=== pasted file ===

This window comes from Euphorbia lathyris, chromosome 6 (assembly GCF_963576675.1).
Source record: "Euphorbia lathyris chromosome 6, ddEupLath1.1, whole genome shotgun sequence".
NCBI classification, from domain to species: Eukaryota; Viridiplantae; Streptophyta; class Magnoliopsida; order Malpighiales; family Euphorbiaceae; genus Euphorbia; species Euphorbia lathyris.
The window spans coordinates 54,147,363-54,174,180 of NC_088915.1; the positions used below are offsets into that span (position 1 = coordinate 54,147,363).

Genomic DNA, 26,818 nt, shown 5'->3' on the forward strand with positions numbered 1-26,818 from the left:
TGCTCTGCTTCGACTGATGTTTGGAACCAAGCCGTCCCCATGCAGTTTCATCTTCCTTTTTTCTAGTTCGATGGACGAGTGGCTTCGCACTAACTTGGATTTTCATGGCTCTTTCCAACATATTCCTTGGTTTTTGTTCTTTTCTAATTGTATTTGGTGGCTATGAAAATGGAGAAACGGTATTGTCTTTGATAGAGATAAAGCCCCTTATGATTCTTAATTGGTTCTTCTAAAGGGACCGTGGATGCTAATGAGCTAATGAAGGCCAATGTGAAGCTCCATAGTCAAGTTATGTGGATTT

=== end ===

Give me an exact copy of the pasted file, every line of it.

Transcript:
This window comes from Euphorbia lathyris, chromosome 6 (assembly GCF_963576675.1).
Source record: "Euphorbia lathyris chromosome 6, ddEupLath1.1, whole genome shotgun sequence".
NCBI classification, from domain to species: Eukaryota; Viridiplantae; Streptophyta; class Magnoliopsida; order Malpighiales; family Euphorbiaceae; genus Euphorbia; species Euphorbia lathyris.
The window spans coordinates 54,147,363-54,174,180 of NC_088915.1; the positions used below are offsets into that span (position 1 = coordinate 54,147,363).

Genomic DNA, 26,818 nt, shown 5'->3' on the forward strand with positions numbered 1-26,818 from the left:
TGCTCTGCTTCGACTGATGTTTGGAACCAAGCCGTCCCCATGCAGTTTCATCTTCCTTTTTTCTAGTTCGATGGACGAGTGGCTTCGCACTAACTTGGATTTTCATGGCTCTTTCCAACATATTCCTTGGTTTTTGTTCTTTTCTAATTGTATTTGGTGGCTATGAAAATGGAGAAACGGTATTGTCTTTGATAGAGATAAAGCCCCTTATGATTCTTAATTGGTTCTTCTAAAGGGACCGTGGATGCTAATGAGCTAATGAAGGCCAATGTGAAGCTCCATAGTCAAGTTATGTGGATTT